The Classical era in music was (roughly) between the years 1750 to 1830.
Some of the most famous composers of this era are: W.A. Mozart, Franz Schubert, Joseph Haydn, Muzio Clementi and early L.V. Beethoven. Women composers were very rare during this time, but some examples are Marianna Martinesand Hélène-Antoinette-Marie de Nervo de Montgeroult.
New instruments which appeared during the Classical era were the piano and the clarinet.
The Classical symphony orchestra usually comprised a small string section (violins, violas, cellos and double bass), woodwind (flute, possibly clarinet, oboe and bassoon), plus trumpet and horn. Timpani are also sometimes used. The overall number of players in an orchestra was smaller than during the later Romantic era.
In the Classical era, the texture of music is generally less “complicated” than in the Baroque era. Music of the Classical era tends to sound light, clear and elegant. Instead of being mostly polyphonic, at this time music was mostly homophonic. Homophonic (which literally means “sounding together”) usually means there is a single melody which has an accompaniment based on chords or arpeggios.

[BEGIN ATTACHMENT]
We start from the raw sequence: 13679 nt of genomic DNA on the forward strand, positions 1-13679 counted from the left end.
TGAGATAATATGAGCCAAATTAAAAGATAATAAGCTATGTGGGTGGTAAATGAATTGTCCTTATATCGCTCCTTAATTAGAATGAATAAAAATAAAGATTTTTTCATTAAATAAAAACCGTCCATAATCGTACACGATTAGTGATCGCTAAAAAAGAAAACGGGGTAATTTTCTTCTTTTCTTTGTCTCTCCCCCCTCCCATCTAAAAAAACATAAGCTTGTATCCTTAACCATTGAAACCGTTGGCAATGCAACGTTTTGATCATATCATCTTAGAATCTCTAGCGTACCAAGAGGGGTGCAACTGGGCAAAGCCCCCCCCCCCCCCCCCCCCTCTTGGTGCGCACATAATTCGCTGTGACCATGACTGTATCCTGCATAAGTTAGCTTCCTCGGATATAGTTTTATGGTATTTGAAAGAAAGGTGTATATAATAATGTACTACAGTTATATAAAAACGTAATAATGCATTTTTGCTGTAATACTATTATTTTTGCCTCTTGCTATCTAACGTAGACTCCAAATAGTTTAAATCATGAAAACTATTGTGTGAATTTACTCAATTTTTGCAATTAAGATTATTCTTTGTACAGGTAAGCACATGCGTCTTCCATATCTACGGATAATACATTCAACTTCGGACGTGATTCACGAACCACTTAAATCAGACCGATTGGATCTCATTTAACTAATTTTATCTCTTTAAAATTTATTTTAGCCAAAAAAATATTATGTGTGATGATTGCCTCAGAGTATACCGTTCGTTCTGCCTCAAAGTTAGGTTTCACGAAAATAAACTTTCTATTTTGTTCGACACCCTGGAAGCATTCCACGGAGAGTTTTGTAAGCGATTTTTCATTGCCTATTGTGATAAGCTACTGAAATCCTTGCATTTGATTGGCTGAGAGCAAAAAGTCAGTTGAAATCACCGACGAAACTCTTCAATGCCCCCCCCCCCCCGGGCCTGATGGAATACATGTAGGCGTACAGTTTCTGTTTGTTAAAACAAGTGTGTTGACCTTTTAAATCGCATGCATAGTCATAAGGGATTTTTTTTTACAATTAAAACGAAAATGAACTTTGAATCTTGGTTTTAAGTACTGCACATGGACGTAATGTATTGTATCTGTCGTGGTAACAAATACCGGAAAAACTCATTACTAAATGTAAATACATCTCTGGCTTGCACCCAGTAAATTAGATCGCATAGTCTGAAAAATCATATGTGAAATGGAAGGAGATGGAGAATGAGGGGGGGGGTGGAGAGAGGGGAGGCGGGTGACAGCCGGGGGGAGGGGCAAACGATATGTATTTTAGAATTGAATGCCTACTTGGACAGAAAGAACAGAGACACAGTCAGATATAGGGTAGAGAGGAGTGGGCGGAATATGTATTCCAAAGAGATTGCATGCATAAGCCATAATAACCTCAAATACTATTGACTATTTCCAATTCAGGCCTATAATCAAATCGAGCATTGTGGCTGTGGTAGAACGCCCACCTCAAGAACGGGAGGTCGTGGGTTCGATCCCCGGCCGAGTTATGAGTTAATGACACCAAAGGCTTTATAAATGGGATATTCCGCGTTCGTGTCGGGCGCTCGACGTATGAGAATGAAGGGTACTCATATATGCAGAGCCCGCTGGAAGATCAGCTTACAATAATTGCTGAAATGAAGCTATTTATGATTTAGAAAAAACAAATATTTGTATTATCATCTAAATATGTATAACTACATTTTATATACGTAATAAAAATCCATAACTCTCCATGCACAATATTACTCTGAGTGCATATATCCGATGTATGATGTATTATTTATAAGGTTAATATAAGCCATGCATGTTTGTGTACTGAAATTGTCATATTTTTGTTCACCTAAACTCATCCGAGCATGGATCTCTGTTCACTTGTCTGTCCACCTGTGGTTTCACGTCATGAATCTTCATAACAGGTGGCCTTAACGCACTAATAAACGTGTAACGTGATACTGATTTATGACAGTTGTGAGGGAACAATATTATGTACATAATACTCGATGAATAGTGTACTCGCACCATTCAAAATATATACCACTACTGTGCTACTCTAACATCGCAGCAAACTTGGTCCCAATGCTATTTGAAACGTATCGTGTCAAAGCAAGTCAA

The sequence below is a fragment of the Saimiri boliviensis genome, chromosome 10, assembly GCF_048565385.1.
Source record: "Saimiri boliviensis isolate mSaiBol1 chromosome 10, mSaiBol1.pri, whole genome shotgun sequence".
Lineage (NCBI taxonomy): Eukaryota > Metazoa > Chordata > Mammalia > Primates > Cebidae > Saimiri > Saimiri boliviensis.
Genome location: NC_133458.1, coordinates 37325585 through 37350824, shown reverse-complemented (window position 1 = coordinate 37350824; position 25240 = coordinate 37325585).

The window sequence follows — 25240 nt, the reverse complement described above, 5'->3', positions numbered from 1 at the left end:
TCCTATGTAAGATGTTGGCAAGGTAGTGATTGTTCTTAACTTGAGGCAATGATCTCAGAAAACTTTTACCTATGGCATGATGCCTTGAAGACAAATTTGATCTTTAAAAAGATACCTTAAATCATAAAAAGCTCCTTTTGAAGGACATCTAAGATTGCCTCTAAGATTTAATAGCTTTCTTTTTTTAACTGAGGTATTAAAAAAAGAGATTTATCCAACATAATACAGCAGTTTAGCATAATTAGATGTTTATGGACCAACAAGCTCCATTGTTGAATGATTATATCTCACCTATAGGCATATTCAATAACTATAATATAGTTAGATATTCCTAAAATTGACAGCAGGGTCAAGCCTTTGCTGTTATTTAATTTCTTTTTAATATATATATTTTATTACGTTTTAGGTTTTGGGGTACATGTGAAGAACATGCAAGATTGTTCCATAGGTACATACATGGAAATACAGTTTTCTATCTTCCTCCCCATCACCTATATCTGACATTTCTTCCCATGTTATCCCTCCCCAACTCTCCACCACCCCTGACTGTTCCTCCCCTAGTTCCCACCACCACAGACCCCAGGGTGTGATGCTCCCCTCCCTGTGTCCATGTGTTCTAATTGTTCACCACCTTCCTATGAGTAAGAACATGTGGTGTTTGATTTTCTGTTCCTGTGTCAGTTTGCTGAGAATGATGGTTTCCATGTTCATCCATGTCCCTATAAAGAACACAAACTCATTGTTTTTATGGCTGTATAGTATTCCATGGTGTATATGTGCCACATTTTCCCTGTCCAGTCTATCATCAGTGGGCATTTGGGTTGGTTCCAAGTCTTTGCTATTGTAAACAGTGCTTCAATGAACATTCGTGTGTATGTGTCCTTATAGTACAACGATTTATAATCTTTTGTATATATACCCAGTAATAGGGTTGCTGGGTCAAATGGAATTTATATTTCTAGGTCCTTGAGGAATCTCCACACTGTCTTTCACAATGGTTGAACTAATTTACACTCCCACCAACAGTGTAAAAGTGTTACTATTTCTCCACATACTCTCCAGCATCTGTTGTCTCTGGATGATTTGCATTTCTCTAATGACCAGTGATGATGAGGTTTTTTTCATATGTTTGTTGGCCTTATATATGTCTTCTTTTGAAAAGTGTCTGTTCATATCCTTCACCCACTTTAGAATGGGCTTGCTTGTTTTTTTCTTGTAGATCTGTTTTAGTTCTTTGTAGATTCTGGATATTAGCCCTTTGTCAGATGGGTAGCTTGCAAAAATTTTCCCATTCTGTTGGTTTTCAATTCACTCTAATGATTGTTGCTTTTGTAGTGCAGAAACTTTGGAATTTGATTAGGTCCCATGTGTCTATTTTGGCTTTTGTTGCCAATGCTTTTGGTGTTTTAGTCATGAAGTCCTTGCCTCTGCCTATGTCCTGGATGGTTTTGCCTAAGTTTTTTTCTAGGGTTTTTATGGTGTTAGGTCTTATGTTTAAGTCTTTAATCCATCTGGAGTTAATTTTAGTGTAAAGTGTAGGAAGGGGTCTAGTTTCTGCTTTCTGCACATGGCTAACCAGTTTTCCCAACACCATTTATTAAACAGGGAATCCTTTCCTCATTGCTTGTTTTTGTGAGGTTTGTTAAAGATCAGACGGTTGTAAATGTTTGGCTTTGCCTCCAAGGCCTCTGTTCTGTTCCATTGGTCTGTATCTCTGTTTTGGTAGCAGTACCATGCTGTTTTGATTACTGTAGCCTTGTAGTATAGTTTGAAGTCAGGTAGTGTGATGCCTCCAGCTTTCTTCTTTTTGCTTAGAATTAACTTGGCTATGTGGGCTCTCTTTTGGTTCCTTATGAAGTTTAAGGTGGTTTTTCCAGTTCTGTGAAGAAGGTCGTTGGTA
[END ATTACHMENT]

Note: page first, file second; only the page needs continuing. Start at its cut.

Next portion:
Classical music usually has a few, limited performance directions, such as basic dynamics and articulations. Piano pedalling is not usually marked, as pedals were not developed until near the end of the Classical era.
Here is part of Mozart’s Clarinet Quintet (for clarinet and string quartet). Notice how the melody is almost completely in the clarinet part, with the strings providing a light accompaniment.